How can CRISPR technology be viewed in perspective past regular lab use? By examining the bacteria left after genetic editing, the potential for new research emerges. Press play to learn:
How the cell-free system works The unanswered questions that remain in the field How CAS-9 functions with mRNA Chase Beisel, a Group Leader (W2) at Helmholtz Institute for RNA-based Infection Research in Würzburg (Germany), discusses his research using CRISPR bacteria beyond their typical scope of work.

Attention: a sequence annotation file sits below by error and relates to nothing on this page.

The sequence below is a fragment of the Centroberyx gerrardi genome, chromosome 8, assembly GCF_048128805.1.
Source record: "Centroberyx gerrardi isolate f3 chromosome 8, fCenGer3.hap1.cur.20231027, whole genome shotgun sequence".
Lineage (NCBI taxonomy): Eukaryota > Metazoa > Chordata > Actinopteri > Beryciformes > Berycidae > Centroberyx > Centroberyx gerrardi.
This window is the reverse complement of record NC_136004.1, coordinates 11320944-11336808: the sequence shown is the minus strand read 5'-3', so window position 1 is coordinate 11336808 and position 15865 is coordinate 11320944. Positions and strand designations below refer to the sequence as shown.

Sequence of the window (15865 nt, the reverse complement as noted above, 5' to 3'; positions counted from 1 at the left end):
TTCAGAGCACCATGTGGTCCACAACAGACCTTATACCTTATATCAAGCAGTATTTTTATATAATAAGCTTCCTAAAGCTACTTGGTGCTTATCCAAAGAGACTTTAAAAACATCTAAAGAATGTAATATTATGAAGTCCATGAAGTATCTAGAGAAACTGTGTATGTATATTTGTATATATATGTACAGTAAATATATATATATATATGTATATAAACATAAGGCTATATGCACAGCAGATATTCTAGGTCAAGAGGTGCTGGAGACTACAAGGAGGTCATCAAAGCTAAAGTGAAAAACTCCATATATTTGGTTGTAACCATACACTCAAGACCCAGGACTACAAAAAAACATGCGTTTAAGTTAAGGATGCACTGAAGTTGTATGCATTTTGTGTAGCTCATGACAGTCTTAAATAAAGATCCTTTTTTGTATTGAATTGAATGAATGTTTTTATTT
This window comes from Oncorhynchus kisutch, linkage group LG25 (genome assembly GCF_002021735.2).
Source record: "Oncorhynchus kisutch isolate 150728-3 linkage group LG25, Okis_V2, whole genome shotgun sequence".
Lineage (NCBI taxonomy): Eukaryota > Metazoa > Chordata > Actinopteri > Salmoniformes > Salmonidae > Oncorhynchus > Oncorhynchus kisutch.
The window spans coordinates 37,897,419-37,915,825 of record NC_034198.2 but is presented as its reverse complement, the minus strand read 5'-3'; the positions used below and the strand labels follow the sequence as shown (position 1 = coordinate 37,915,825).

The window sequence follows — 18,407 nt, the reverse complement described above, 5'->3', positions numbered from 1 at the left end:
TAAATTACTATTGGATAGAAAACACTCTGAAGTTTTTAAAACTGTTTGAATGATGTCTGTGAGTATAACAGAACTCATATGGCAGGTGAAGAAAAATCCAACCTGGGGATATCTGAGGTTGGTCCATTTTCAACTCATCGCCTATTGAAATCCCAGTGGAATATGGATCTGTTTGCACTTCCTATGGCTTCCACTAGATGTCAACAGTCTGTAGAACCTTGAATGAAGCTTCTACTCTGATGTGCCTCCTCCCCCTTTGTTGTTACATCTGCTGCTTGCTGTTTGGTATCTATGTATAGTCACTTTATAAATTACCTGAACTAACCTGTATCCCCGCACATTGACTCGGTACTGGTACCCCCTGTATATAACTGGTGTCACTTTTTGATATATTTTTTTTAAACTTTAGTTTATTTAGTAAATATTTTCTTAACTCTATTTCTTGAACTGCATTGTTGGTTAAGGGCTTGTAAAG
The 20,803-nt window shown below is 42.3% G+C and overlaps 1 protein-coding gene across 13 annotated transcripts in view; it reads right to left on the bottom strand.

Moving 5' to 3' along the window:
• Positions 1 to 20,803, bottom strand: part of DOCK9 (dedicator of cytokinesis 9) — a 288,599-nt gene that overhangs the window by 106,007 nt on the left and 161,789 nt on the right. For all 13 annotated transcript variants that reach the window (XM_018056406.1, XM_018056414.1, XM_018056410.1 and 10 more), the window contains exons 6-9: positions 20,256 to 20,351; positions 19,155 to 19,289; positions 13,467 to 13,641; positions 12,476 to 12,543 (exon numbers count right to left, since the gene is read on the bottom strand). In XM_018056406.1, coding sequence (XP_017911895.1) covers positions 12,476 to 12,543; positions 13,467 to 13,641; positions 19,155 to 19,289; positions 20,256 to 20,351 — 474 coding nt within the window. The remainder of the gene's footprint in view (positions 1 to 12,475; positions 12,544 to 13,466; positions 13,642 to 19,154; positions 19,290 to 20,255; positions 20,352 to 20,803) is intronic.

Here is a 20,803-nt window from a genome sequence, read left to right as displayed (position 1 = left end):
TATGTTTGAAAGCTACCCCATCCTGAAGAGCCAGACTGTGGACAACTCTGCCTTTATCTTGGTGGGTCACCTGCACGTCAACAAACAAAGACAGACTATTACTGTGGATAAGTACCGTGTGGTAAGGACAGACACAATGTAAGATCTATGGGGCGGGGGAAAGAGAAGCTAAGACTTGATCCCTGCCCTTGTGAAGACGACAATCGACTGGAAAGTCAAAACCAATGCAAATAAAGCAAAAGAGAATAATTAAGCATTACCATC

While CRISPR is commonly used and known for manipulating DNA strings, there is actually a fascinating byproduct left behind. Using the bacteria responsible for the editing during the process, they are still viable for use after editing and can be seen as an extensive natural immune system.
By watching and studying how mRNA functions within the system, there may be possibilities for new technology. By recruiting mRNA and turning them into guide RNA, the nature of how this change occurs can be uncovered and applied to other areas of study.
Visit https://www.helmholtz-hiri.de/en/research/organisation/people/person/prof-chase-beisel/ to learn more.